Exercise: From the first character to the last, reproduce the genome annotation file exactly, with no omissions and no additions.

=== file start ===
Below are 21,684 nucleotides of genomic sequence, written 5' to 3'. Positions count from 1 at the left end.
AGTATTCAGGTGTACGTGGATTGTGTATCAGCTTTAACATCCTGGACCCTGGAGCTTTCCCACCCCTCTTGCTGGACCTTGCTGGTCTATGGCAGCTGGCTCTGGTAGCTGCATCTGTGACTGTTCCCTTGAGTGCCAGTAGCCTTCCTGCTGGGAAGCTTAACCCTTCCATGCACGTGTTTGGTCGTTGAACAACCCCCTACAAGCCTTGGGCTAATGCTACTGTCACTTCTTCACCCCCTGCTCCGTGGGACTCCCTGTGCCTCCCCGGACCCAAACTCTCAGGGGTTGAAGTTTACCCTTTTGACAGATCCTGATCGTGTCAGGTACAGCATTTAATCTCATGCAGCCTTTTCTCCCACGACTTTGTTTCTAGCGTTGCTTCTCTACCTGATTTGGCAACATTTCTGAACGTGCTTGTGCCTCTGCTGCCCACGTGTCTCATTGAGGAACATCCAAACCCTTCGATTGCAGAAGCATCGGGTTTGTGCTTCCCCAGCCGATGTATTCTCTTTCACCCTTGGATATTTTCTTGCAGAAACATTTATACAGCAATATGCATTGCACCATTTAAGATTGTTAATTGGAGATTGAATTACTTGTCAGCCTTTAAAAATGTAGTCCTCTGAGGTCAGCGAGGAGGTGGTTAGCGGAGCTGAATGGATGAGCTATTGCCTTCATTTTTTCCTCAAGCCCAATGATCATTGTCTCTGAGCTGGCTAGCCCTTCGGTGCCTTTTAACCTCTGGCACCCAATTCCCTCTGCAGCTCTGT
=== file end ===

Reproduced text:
Below are 21,684 nucleotides of genomic sequence, written 5' to 3'. Positions count from 1 at the left end.
AGTATTCAGGTGTACGTGGATTGTGTATCAGCTTTAACATCCTGGACCCTGGAGCTTTCCCACCCCTCTTGCTGGACCTTGCTGGTCTATGGCAGCTGGCTCTGGTAGCTGCATCTGTGACTGTTCCCTTGAGTGCCAGTAGCCTTCCTGCTGGGAAGCTTAACCCTTCCATGCACGTGTTTGGTCGTTGAACAACCCCCTACAAGCCTTGGGCTAATGCTACTGTCACTTCTTCACCCCCTGCTCCGTGGGACTCCCTGTGCCTCCCCGGACCCAAACTCTCAGGGGTTGAAGTTTACCCTTTTGACAGATCCTGATCGTGTCAGGTACAGCATTTAATCTCATGCAGCCTTTTCTCCCACGACTTTGTTTCTAGCGTTGCTTCTCTACCTGATTTGGCAACATTTCTGAACGTGCTTGTGCCTCTGCTGCCCACGTGTCTCATTGAGGAACATCCAAACCCTTCGATTGCAGAAGCATCGGGTTTGTGCTTCCCCAGCCGATGTATTCTCTTTCACCCTTGGATATTTTCTTGCAGAAACATTTATACAGCAATATGCATTGCACCATTTAAGATTGTTAATTGGAGATTGAATTACTTGTCAGCCTTTAAAAATGTAGTCCTCTGAGGTCAGCGAGGAGGTGGTTAGCGGAGCTGAATGGATGAGCTATTGCCTTCATTTTTTCCTCAAGCCCAATGATCATTGTCTCTGAGCTGGCTAGCCCTTCGGTGCCTTTTAACCTCTGGCACCCAATTCCCTCTGCAGCTCTGT